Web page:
Scimitar. Radio control slope soarer.
Quote: "Elegant sports soarer really cuts a dash. Scimitar, by Mike White.
I remember a day in 1997, during our Manx Festival of Model Flight, when a goodly bunch of flyers were down at the stacks on the west side of the island. Chas Gardiner was running a pylon competition and during the event, a herring gull was chasing one of the models, flown by Duncan Simey, I believe. As the model arrived at the turn and banked sharply, the bird did the same. Trouble was the model made it and continued on its way, but the gull crumpled up, stalled and fell out of the sky several times before flying off!
On another occasion just recently, I was flying this model and was joined by a hawk of some kind, which came quite close to the model's tail. Each time I made a turn, no matter how gently, the hawk seemed to take fright and, just like the herring gull, it crumpled and fell out. I think that it was the noise of the servos operating which frightened it. After some time he seemed to get used to the model being in his piece of sky and followed it for several minutes before flying off.
Another memorable occasion was many years ago when I was living just outside Nairos, Kenya. I was flying a 100 in sailplane and, on the approach at about 100 metres out, a very large eagle hawk tagged along behind. As the model drew level with me, the bird, with a wingspan of about six feet and enormous, dropped its legs and, with huge talons fully extended, made a very slight movement with its wings and accelerated towards the model. I was mesmerised, I can tell you. as the bird was no more than 15 metres from me - I couldn't believe that it hadn't seen me. As it accelerated, I snapped out of my trance and sharply turned the plane and crash-landed into the tall grass.
It's memories like these which add greatly to the enjoyment of glider flying, of any kind, which does not seem to happen when flying powered models. I still love them, though!
SCIMITAR: Scimitar was born of a need for a model a little less frantic than my Chaka 3 (Silent Flight 1997 Dec/Jan) - something which was fully acrobatic, but which could be flown in lighter winds. I still haven't bought a computer Tx, so my Skysport is still the one I use on this model. Some down flap can be used in light winds to keep the model flying comfortably, and some 'up' may be switched in to fly it faster, or bring it down quicker.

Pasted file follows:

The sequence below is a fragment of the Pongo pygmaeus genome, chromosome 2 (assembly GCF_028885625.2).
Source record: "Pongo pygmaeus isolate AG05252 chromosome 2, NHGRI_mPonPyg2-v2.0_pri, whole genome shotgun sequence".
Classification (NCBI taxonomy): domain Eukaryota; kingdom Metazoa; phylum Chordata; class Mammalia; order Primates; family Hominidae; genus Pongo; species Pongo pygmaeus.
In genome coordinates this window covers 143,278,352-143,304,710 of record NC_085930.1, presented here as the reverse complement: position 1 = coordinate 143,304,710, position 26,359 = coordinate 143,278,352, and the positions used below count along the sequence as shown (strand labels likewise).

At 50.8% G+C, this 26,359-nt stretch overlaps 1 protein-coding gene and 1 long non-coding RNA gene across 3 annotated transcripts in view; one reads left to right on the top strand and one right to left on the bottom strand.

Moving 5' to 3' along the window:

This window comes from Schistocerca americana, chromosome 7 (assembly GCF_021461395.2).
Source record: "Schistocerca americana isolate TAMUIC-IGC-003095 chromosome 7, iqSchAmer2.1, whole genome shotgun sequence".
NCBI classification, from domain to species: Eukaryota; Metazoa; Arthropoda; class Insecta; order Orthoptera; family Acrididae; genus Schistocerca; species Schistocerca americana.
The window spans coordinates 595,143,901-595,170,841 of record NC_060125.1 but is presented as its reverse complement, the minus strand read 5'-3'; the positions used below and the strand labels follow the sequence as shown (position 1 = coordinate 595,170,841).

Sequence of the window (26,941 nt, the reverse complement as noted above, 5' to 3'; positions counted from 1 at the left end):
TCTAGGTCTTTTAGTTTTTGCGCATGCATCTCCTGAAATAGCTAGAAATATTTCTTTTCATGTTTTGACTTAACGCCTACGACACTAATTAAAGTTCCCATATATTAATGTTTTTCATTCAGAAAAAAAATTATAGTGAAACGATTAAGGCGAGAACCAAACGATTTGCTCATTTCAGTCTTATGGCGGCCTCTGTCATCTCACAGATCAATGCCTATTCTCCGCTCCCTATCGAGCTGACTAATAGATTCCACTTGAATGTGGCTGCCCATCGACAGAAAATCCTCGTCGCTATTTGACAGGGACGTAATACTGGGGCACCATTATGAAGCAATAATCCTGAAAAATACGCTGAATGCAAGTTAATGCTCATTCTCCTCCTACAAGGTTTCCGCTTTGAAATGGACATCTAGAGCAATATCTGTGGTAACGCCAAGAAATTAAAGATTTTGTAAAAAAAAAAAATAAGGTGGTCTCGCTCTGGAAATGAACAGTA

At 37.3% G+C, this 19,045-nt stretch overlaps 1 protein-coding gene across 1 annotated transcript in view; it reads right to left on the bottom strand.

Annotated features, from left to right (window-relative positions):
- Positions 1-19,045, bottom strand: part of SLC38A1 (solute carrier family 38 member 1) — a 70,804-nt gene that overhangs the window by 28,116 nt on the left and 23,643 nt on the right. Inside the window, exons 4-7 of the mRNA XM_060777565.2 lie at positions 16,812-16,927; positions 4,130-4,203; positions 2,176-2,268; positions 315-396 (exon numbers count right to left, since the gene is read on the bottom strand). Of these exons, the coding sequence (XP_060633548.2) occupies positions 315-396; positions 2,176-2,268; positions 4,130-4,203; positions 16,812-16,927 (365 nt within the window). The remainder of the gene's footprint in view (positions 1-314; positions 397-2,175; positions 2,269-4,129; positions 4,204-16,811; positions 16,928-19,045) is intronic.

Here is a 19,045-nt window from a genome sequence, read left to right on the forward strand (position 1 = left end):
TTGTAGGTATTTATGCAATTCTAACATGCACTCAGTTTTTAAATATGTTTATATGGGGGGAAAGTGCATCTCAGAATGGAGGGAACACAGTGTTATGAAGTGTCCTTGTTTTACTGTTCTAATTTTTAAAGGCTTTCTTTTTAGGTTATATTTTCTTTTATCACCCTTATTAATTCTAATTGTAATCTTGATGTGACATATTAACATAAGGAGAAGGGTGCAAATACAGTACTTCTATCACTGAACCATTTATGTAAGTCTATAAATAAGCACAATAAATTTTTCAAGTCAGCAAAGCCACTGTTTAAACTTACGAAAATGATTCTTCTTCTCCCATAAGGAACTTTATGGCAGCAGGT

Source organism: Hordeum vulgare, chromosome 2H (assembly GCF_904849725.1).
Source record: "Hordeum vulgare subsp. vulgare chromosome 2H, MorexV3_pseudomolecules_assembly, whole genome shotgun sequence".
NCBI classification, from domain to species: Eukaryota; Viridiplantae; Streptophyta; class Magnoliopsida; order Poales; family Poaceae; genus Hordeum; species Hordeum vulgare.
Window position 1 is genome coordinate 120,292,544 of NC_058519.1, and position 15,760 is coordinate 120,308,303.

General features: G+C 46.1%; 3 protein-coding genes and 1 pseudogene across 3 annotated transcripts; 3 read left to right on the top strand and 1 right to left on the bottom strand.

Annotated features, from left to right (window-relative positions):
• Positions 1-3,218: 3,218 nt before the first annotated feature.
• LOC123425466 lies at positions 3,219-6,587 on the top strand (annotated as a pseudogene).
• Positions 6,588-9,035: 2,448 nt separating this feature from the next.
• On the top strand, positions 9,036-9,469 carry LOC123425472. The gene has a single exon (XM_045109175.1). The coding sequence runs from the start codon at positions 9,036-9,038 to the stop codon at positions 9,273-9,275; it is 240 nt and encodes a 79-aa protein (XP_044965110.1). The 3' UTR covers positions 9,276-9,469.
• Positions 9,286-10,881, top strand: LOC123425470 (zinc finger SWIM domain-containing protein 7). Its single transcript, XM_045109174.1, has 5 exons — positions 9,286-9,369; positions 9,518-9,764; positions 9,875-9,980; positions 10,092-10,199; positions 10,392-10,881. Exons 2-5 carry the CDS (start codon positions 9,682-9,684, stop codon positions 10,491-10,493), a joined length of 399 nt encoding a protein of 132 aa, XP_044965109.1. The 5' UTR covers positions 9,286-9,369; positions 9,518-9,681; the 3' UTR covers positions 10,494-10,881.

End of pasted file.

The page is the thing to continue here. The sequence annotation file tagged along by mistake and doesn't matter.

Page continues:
So far, two wings have been built and tried. One with an Eppler 374 section and another with the RG15, both to the same plan-form. This gives the model a slightly different look when airborne and one which will help you to pick out your model in the gaggle! Eventually, I settled on the RG15 section, as it is quite a bit faster than the E374. Although not quite so upwardly mobile, with an aspect ratio of 6.6 and this plan-form, the model is not in the really rapid category of models. It was designed as a general intermediate sports model, with good aerobatic capability. It's still fast though!
During its embryonic stage, Scimitar has been flown in winds up to 35-40 mph, which has resulted, on four different occasions, in the need to build 4 more fuselages! This one, then.is the ultimate in strength, ease of construction, aerodynamic efficiency - and looks, wow!
Now that I have proved its flyability in the higher and colder winds, I don't have to go out in these shriekers and freeze to death, I can choose the warmer. lighter breezes. However, should you be one of the harder types and like the howling winds in which to fly, some ballast may be added. To facilitate this, a ply plate has been indicated on the plan for this purpose, just below the balance point. My system consists of two pieces of lead roof flashing, each with a slot drilled at the ends, through which the securing bolts pass. Each piece may then be moved back and forward to get the correct balance before flying. Mark them No.1 and No.2 and mark each forward end. No.1 goes on the bottom.
When the correct balance has been achieved, mark the ply plate so that the ballast is placed at the correct point each time it is installed..."
Scimitar, Aviation Modeller International, March 2001.
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